Market Snapshot, 8:30 am CT -- July 23, 2012

July 23, 2012 03:49 AM

Corn futures are trading mostly 9 to 21 cents lower on profit-taking pressure.

  • The recent price surge left futures heavily overbought and in need of a downside correction. That's encouraging traders to take profits to start the week.
  • Forecasts signal better rain chances for areas of the Corn Belt over the next three to four days, especially north of I-80. Temps will be very hot today, with excessive heat watches and warnings throughout the Corn Belt. Temps aren't expected to be quite as hot the remainder of the week, but they will remain well above normal.
  • Traders are anticipating another sizable downtick in crop condition ratings as the corn crop continues to wilt under the very hot and dry summer conditions.


Soybean futures are 20 to 40-plus cents lower amid heavy profit-taking pressure.

  • Traders are putting some money in the bank following the recent surge to historic highs. Pressure is coming from a wetter weather forecast than traders were working with ahead of the weekend and outside markets as economic concerns in Spain are flaring up.
  • Forecasts signal better rain chances for areas north of I-80 this week. Any rains now would be beneficial for soybeans as they flower and set pods.
  • Temps will remain stressful across the Midwest, making the arrival of rains critical. If rains don't develop, futures could quickly reverse the losses to start the week.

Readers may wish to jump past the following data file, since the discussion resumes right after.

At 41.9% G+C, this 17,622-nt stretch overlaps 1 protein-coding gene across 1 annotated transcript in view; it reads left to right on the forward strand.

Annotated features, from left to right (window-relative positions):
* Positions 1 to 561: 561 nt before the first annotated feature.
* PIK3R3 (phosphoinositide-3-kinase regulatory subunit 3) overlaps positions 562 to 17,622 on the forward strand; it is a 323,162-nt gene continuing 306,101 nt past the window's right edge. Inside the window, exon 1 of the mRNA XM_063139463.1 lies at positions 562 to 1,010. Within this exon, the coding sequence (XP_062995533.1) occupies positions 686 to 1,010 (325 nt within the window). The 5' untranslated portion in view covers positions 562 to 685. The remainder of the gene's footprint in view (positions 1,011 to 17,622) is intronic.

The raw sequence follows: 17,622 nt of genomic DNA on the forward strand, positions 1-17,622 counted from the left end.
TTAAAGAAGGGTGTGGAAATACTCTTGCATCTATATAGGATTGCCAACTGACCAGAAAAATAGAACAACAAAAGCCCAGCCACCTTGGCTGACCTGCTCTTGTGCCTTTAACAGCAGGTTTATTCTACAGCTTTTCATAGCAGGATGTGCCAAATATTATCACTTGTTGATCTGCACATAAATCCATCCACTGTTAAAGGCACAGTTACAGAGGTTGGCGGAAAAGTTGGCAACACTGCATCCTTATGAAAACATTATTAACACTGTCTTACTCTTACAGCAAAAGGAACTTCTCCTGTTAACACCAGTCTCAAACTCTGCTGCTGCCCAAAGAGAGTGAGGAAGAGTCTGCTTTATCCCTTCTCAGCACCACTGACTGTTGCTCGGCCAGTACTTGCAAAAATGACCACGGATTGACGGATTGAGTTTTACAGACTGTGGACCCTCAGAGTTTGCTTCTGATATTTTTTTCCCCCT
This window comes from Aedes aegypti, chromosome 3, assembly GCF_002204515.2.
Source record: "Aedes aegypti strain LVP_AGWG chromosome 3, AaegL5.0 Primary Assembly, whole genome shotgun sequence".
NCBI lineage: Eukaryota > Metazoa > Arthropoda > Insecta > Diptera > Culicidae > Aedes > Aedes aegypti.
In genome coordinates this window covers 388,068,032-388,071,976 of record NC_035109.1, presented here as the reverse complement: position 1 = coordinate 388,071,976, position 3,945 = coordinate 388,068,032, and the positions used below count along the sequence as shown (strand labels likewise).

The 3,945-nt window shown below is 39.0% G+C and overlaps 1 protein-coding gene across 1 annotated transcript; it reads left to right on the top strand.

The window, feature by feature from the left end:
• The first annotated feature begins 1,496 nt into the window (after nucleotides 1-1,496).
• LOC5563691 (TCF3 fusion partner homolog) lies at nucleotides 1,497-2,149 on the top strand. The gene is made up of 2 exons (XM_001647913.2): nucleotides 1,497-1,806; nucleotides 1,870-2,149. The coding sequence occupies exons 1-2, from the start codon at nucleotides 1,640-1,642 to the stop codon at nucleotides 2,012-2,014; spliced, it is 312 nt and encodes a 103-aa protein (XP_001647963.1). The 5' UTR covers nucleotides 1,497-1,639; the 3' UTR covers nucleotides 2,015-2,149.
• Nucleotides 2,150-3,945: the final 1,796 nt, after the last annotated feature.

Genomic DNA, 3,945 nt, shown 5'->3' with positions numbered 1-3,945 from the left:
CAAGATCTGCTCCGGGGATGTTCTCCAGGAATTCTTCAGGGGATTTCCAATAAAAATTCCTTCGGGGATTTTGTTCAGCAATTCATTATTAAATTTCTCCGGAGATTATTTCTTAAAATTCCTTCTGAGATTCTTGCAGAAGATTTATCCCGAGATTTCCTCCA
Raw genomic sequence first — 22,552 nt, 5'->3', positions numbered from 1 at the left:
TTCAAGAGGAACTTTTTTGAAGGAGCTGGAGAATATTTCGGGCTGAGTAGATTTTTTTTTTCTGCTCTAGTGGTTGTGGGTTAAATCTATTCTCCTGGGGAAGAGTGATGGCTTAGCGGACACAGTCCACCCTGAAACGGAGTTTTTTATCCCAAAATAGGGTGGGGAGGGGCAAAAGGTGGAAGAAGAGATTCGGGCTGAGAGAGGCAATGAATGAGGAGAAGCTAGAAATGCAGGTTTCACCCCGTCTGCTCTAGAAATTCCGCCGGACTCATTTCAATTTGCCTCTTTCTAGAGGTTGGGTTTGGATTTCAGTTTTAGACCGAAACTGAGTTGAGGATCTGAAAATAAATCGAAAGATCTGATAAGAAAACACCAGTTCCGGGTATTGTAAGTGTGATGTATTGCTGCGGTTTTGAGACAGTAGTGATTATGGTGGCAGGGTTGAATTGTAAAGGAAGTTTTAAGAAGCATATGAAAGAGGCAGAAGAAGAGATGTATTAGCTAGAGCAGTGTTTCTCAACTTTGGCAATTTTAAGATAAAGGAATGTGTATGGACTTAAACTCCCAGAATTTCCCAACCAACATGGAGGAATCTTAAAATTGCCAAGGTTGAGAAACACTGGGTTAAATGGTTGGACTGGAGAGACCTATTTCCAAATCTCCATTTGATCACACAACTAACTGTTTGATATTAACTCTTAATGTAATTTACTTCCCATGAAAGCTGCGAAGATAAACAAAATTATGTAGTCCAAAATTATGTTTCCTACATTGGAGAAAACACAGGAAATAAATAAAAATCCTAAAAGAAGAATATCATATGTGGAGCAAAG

Wheat futures are showing losses in the teens to 20-plus-cent range for many contracts at all three exchanges. Far-deferred futures are posting lesser declines.

  • With the corn and soybean markets under pressure, wheat doesn't have a source of support. As a result, traders are taking profits out of the market.
  • Outside markets are also price-negative amid heightened euro-zone concerns as it appears Spain may need a complete sovereign debt bailout. This is pressuring the euro and supporting the U.S. dollar index.
  • Crop forecasts in the Black Sea region continue to decline, but that's not enough to overshadow the sharp spillover pressure this morning.


Live cattle futures are expected to open steady to weaker on pressure from outside markets. Feeder cattle may get some help from the pressure on corn futures.

  • Outside markets are price-negative for cattle futures as the stock market is under pressure while the US dollar index is firmer amid heightened euro-zone concerns.
  • Last Friday's Cattle on Feed Report was about as expected, giving it a neutral read. The Cattle Inventory Report had a bullish tone, but not enough to overshadow the outside market pressure this morning.
  • Traders are watching the boxed beef market for signs of a short-term low. Without those signs, cash cattle will likely trade steady to lower again this week.

Lean hog futures are seen opening with a steady to weaker tone amid pressure from outside markets.

  • Heightened euro-zone economic concerns, primarily in Spain, are weighing on investor sentiment this morning. With the U.S. stock market under pressure and the dollar higher, it will be hard to attract buying interest in hog futures this morning.
  • Cash hog bids are mostly steady across the Midwest, although there are mixed undertones. Most plants are bought ahead on slaughter needs, but excessive heat is limiting weight gains and slowing hog movement, which could leave some plants in need of supplies.
  • The pork product market strengthened last week, but packers are still cutting in the red. If margins don't improve, plants are likely to slow late-week slaughter runs instead of actively pursuing cash hogs.
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